Dec 1, 2012 8:32 PM by Siera Santos, firstname.lastname@example.org
It's a staple on playgrounds across the country: tetherball.
And one seven-year-old from Denver wants to see tetherball taken from the playground to the national stage.
"I was playing with my dad one day and I asked, 'Why isn't tetherball an Olympic sport?'" Ruby Harris explained, "And he said, 'You can make it one.'"
Ruby was inspired to take her passion to the next level. That night, the second-grader drafted a letter to the Olympic Training Center at her grandparents' house and a few weeks later, she got a response.
To her surprise, the Olympic Training Center invited Ruby and her family to tour the campus and show Olympic athletes how to play. On Saturday afternoon, Ruby and her little sister Katherine had the professionals working up a sweat.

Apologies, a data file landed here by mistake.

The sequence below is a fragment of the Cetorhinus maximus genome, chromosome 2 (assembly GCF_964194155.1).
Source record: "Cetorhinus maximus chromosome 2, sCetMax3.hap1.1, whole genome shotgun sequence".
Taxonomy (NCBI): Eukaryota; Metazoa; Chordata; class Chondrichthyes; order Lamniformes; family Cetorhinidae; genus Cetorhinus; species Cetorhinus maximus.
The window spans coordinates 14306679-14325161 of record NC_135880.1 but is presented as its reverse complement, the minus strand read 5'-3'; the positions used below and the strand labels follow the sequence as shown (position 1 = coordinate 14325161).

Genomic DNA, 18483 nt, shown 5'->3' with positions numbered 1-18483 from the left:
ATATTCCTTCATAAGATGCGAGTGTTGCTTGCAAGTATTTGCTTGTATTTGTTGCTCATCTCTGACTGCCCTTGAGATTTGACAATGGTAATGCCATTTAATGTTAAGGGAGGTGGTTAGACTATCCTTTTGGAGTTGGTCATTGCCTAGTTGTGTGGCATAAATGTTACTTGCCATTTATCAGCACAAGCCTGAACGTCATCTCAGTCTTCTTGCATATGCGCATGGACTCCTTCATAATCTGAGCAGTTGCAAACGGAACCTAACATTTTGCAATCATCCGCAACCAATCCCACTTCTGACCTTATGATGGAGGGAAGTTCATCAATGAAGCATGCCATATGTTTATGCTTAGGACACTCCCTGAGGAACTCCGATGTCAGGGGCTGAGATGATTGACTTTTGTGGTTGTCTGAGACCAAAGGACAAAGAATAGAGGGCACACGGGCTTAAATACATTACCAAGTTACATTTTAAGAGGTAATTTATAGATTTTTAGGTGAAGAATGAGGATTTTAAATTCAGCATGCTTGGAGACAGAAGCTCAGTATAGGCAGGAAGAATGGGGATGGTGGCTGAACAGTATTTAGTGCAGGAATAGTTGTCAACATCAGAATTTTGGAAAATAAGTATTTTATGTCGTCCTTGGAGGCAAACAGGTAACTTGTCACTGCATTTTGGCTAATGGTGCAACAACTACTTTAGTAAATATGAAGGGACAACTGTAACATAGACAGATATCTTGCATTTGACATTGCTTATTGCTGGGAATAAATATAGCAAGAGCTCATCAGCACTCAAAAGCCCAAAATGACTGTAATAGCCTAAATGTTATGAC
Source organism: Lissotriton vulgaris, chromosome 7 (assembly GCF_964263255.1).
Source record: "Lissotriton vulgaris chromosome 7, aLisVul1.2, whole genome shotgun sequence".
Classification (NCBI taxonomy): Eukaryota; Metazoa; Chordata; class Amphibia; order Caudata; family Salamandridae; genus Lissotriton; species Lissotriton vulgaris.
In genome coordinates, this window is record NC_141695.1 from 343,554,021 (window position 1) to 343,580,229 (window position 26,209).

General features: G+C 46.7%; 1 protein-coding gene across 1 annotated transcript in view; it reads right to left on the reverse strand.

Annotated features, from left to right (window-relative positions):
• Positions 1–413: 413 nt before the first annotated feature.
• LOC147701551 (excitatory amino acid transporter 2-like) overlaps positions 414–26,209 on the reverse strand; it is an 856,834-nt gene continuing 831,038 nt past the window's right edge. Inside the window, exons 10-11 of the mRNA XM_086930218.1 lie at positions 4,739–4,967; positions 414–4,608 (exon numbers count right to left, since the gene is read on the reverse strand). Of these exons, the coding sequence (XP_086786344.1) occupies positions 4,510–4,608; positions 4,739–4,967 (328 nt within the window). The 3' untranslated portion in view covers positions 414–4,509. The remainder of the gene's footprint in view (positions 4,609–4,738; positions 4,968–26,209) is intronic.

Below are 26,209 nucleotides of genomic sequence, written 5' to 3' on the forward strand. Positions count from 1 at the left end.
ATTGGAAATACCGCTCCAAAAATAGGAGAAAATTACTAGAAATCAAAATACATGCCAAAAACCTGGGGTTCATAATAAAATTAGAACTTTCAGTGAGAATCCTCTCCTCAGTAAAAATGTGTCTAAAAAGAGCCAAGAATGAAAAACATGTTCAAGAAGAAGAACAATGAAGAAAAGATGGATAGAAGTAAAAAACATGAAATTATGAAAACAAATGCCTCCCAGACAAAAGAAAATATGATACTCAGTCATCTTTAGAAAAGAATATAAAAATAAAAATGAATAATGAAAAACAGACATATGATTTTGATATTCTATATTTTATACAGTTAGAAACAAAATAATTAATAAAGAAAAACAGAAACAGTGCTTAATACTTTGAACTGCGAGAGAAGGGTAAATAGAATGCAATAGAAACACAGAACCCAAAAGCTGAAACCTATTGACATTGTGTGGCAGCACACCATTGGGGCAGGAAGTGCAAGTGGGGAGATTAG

"It gives your arms a little strength. It's fun. Also, it's a very good way of exercising too... well, at least I think," Ruby said with a giggle.
Ruby is proof that kids opinions and ideas can be put into action. Her dad says the experience has boosted her confidence.
"A good lesson for kids is to write a letter and to know your voice does count and somebody is actually listening," said Andrew Harris, Ruby's father.
As far as tetherball goes, he speculates Ruby may be on to something.
"It's an up-and-coming sport. It's good action. It's fast," he said.
Although it's not yet an Olympic sport, Ruby shows that no person is too small to get the ball in motion.